needed at all, with a new command, or at the very least, an option
to unset, not just a bare unset.)

    Before "local", one had to add prefixes to variables to reserve
    the namespace to avoid clashes.
    
I don't think you need to convince anyone here of the usefulness
or need for "local" - I don't think that was ever necessary, the
problem (from what I can make out) always seems to have been that
there was never agreement on what the sematics should be. And
that makes it hard to define.

    IMO, ksh93/zsh is the best approach there. "local" completely
    shadows the outer variable including its type/attributes.

    Dash at least is consistent. Neither value nor attributes
    affected by "local".

I think both of those have their uses, which is why I now have
an option that allows for either type of local (for each local
command, so some can be done way, and others the other). Further,
if we can agree that -I and -U are the options to use for this,
and get it more widely implemented (and include -x for export,
where -U means unset & unexport, I don't think we really need
an option for unset but keep exported if it was previously, that
combination doesn't make a lot of sense, however, -Ux for
unset it, and then export my new local var, does), then maybe
we can find a way to at least got over this particular hurdle
in a way that allows everyone to be happy..

When neither -U nor -I is specified, it would be implementation
defined, so everyone's current local, and the scripts that use
it, can just keep on working fine. No posix script will be
broken by the requirement to use -I or -U, as there are no
posix scripts currently that use local at all.

    When I declare a variable "local" so as to use it as I please,
    it's bad enough that that variable makes it to other functions I
    call (dynamic vs static scope),

The other big issue, as I understand it. Personally, for the sh
language, I think only dynamic scope makes much sense, that's just
the kind of scripts that are generally used. When you write a
function, you have no idea what the caller might be using, so you
can't (without sheer luck, or maybe, probability and hope) avoid
stepping on their variables, but you do know what functions that
you call, so you should be able to easily avoid accidentally
using var names that they want to access globally (assuming that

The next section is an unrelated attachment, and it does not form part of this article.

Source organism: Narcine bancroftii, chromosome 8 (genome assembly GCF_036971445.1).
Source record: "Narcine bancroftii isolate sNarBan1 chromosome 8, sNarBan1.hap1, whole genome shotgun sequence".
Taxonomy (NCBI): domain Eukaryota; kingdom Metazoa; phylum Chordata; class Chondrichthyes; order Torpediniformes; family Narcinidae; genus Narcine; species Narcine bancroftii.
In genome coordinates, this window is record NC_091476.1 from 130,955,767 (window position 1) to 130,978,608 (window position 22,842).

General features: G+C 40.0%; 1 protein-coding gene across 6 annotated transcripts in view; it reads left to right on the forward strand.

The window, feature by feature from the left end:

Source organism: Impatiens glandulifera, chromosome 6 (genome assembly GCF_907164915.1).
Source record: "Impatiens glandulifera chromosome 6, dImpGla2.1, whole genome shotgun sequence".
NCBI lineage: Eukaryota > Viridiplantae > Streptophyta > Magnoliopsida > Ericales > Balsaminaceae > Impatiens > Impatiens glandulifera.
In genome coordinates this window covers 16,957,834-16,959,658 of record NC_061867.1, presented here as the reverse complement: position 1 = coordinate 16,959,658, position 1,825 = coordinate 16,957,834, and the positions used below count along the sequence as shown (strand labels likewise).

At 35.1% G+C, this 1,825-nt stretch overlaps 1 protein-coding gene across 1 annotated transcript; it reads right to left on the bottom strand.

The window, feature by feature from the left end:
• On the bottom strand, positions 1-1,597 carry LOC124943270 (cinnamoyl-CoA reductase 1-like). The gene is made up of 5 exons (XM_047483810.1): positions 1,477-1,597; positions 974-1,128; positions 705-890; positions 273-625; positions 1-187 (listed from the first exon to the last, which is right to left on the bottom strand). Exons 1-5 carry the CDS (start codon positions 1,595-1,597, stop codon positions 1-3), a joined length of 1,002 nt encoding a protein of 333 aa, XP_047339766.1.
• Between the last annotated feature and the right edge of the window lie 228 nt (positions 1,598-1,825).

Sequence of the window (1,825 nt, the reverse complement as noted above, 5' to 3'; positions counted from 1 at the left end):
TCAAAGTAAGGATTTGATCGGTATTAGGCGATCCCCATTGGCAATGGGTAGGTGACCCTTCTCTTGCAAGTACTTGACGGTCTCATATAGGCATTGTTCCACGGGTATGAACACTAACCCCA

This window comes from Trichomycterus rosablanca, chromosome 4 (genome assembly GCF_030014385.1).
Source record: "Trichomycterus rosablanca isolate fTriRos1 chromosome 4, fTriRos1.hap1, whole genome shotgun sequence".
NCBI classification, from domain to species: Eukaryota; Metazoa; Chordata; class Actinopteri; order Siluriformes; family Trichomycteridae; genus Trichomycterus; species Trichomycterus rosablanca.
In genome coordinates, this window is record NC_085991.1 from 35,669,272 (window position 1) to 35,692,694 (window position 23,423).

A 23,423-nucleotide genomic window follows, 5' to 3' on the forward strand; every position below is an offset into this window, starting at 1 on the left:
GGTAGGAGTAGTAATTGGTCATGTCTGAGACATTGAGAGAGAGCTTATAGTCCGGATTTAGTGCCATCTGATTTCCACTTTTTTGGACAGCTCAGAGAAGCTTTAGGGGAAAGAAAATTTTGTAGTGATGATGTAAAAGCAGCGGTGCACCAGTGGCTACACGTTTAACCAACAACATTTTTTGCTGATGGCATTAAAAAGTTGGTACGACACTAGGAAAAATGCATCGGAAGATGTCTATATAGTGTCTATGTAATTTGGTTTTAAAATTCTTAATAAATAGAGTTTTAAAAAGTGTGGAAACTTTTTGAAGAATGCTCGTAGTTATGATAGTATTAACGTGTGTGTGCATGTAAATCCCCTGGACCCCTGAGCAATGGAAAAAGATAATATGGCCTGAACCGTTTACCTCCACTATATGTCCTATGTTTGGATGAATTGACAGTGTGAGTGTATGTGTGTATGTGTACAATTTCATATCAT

we add local, and their local vars can be declared that way, so
we can ignore the internal vars of functions we call.)

But it is just way too useful to be able to define a function
that modified (for example, PATH) and calls some other function
in order to make that other function operate with a different
than global PATH (and not just as simple as PATH=xxx:$PATH func
the function would be doing work to figure out what mods the
PATH it sets will get.) And yes, you can do this without using
local., by manually saving the old path, modifying the global,
and then restoring the saved value - while catching traps, so
when executed interactively you don't accidentally ever get
exited with PATH in the wrong state. but that is a lot of
work that local PATH plus dynamic scoping make trivial.

    To me "readonly" is a bit pointless. I don't think I've ever
    used it in over 20 years of writing scripts.

I have, but you're right, its use is rare (though I think PPID
is specified as being readonly.)

It can be fun though to break stuff by making OPTIND readonly,
and stuff like that...

    If anything, that shows it's going to be difficult to come up
    with a standard everyone agrees on. But even a "local" where all
    those considerations [...] are left unspecified [...]
    would be better than nothing.

Agreed, but I think we can do better than that. We just need to
get it implemented first, in a way that we can agree upon.

(0003738)
joerg (reporter)
2017-05-24 10:56

Re: Note: 0003730

POSIX claims that "unset" removes the variable from the environment.